This course is part of a Specialization titled “Strategy and Finance for a Lifecycle of a Social Business”. It is an introduction to time value of money and will help the learner understand the basics of finance with the ultimate goal of valuing a company from a societal lens.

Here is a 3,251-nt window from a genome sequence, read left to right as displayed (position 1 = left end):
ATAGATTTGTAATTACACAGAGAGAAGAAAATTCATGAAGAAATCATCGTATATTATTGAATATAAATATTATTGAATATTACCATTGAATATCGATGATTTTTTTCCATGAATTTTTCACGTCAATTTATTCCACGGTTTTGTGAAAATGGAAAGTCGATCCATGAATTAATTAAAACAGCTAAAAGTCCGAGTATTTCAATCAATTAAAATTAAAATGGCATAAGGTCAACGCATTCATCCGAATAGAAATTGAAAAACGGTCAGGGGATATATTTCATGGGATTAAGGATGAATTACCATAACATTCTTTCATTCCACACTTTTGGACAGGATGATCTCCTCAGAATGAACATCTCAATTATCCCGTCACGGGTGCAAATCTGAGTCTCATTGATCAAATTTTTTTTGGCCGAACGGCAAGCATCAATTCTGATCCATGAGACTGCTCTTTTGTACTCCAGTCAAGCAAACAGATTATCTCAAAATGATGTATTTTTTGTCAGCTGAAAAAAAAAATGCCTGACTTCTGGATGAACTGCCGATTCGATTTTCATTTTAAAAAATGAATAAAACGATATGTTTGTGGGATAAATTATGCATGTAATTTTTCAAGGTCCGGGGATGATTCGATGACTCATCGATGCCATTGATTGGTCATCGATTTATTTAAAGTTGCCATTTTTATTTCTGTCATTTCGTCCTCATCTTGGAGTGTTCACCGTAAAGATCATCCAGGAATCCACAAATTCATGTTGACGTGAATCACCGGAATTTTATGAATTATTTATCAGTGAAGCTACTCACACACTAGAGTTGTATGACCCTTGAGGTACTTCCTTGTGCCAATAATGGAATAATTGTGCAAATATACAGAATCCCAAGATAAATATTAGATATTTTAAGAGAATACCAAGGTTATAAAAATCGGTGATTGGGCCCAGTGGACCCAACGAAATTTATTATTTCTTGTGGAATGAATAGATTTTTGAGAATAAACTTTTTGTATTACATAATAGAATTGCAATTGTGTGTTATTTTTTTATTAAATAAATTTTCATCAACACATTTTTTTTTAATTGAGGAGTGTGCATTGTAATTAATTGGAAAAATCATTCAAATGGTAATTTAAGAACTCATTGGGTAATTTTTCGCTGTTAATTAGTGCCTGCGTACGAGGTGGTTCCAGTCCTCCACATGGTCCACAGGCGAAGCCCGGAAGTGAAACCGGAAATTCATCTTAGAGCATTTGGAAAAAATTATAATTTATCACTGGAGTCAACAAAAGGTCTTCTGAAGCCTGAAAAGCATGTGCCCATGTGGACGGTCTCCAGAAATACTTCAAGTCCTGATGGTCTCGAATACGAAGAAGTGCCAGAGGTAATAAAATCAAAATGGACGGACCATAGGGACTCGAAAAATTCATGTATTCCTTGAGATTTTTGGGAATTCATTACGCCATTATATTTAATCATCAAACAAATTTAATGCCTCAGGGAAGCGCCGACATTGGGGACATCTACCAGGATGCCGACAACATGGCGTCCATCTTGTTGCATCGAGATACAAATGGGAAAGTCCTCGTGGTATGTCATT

The beauty of the modern decision-making framework is that it can be used to understand value creation at any level – the individual, the corporate or nonprofit entity level and from the point of view of society. The applications however become increasingly complex as your lens expands from the individual to the corporate/nonprofit to the global society. In this Specialization we will therefore focus on understanding the frameworks and tools that an individual and an entity (a startup or an established corporation, private or public) can use to understand value enhancing decision-making. There are two building blocks of decision making – time value of money and risk. In this first course, we will therefore start with an introduction to time value of money geared toward individual decision-making to both explore and measure the value of our decisions. In the second course, we will use the same framework to evaluate decision-making by entities – businesses – to create value. We will realize how the evaluating value from the lens of multiple stakeholders is inherently more complex. You are also encouraged to think from a societal standpoint because that, ultimately, is the difference between a social and a private business. The societal perspective is the most complex and market prices are typically not available for both the benefits and costs. Although introductory, this course will enable any learner to understand and analyze many decisions they regularly confront. It will also serve very useful if you are keen to hone your finance skills to make good personal decisions. The beauty of modern frameworks and tools of analysis is that they are logical and do not change depending on the purpose of business. However, to demonstrate social impact is very complex because prices for both the public good, and any harm created by our actions, are not available. It is also challenging to determine the incremental effect of a business on society at large. The combination of these issues makes all social impact and value specific to a business, making it even more important to use the same frameworks and tools developed in this Specialization while evaluating any/all impacts of a business.